Students must write one (1) report on a forensic evidence admissibility court case. Objective: Students need to demonstrate an understanding of evidence admissibility laws and how they evolve over time. The report should focus on the legal arguments of the cases. Formatting and length requirements: APA formatting and citation for any source used (see https://owl.english.purdue.edu/owl/section/2/10/ (Links to an external site.)Links to an external site. for a good APA guide). This includes a reference list and in-text citation. You do not need an abstract for this assignment. Every source you use, including the textbook, needs to be cited in your reference list. Each reference list entry must have a corresponding in-text citation. 12 pt. Times New Roman font. Double-spaced with 1-inch margins.
Three pages of content (750 words). Do not include your title page or reference list in your page count. Do not use excessive quotes. If you can re-state something in your own words, do so. You can go over this word count, if needed. Content: Select a case from the list below and write a short summary of the case. Answer the following: Who were the parties involved? What was the case about? What was the main legal issue and how was it resolved? What were the legal arguments? How did the case impact forensic evidence admissibility or expert testimony? Do some research and select a past or a more recent case that is related to your selected case. This case should relate to the rules of admissibility from your original case. For the case you select, be sure to answer the following: Who were the parties involved?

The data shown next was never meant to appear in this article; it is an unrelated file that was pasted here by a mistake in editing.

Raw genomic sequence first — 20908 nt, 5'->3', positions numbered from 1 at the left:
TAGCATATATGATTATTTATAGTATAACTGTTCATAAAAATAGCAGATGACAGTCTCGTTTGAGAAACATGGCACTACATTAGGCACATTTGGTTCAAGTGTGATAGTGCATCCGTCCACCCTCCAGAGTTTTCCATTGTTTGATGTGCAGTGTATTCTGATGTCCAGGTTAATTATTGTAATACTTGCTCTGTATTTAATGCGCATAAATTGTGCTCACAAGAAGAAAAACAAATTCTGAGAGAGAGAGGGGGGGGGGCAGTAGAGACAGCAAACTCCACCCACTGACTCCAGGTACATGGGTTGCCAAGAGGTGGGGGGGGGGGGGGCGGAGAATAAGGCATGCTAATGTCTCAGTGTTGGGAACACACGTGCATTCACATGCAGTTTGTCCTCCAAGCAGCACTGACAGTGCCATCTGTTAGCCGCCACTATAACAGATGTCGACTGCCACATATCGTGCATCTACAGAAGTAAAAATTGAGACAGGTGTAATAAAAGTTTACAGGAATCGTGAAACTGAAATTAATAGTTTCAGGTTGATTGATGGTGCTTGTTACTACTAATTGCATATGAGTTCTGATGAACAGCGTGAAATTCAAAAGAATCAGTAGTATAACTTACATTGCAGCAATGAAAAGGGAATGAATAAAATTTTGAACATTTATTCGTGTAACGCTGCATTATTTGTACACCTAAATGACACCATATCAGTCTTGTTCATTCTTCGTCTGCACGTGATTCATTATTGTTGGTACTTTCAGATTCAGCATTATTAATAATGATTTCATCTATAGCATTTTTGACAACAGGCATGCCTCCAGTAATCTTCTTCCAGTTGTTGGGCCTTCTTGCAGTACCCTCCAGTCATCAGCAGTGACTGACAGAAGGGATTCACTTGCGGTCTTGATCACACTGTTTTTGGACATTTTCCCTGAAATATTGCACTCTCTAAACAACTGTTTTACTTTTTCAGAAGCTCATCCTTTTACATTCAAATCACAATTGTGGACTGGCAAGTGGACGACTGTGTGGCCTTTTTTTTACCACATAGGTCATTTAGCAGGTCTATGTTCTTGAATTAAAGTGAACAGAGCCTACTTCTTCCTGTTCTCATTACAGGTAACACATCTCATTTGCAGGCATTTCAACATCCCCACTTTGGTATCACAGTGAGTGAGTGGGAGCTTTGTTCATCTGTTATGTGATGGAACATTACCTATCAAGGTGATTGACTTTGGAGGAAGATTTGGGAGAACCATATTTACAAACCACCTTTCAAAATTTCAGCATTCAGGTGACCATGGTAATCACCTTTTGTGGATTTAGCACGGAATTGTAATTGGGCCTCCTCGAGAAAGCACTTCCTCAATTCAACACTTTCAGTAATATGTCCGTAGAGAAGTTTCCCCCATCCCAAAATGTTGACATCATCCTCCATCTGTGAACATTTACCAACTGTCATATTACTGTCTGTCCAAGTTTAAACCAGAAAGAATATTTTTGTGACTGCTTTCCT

What was the case about? What was the main legal issue and how was it resolved? What were the legal arguments? How did the case impact forensic evidence admissibility or expert testimony? For a past case, answer at least one of the below questions: In what way did your selected case change/challenge (e.g. the past case allowed X but your case established X was not allowed or vice versa) the past case? OR in what way did your selected case build upon (e.g. past cases said a judge can only rule on established scientific techniques, but your case allowed judges to rule on both new techniques and established scientific techniques) the past case? For a more recent case, answer at least one of the below questions: How has the recent case built upon your selected case (e.g. a new technique was accepted as admissible evidence in the recent case because your selected case established the admissibility of the evidence)? OR how has the recent case changed/challenged your selected case (e.g. your selected case stated X was not admissible, but the recent case accepted X as admissible evidence)? Legal arguments: Be sure to concentrate on the legal arguments, both for and against changing the admissibility rule(s). Legal arguments against can be as simple as ‘this piece of evidence was never used before’, to arguments about the statistical sample used to prove the scientific technique, to questions about the validity of the method used. Legal arguments for can be as simple as ‘it has been used in another place by law enforcement agencies’, to ‘it has been used in courts before for X’, to proving the validity of the method used. Cases (pick one): Daubert v. Merrell Dow Pharmaceuticals, Inc., 509 U.S. 579 (1993) (general admissibility) Andrews v. State of Florida, 533 So. 2d 841 Fla. Dist. Ct. App. (1988) (DNA) People v. Jennings, 252 Ill. 534, 96 N.E. 1077 (1911) (fingerprints) Selecting your research case: The research case should connect with one of the cases above in terms of rules of admissibility. So, if you select People v. Jennings, your research case should be centered around the admissibility of fingerprint evidence. In other words, for a more recent case, you need to find a case that either built upon the admissibility of fingerprint evidence or challenged the validity of fingerprint evidence. Alternatively, if you are using a past case, your research case needs to either be a basis for the legal arguments for or against the validity of fingerprint evidence. Your research case: SHOULD center around admissibility of evidence as a whole. For example, if you picked Andrews v. State of Florida, your research case should center on whether the court should trust the validity of DNA evidence or explored the validity of a new way of analyzing DNA evidence. SHOULD NOT be about the use of faulty evidence or about the rules of admissibility excluding inappropriate evidence. For example, the Mayfield case would be inappropriate as it is about the use of low quality fingerprint evidence, not the validity of fingerprint evidence. CAN be about the admissibility of a new technique. For example, your research case can be a case that focuses on the validity of a new way to collect or analyze DNA evidence if you pick Andrews v. State of Florida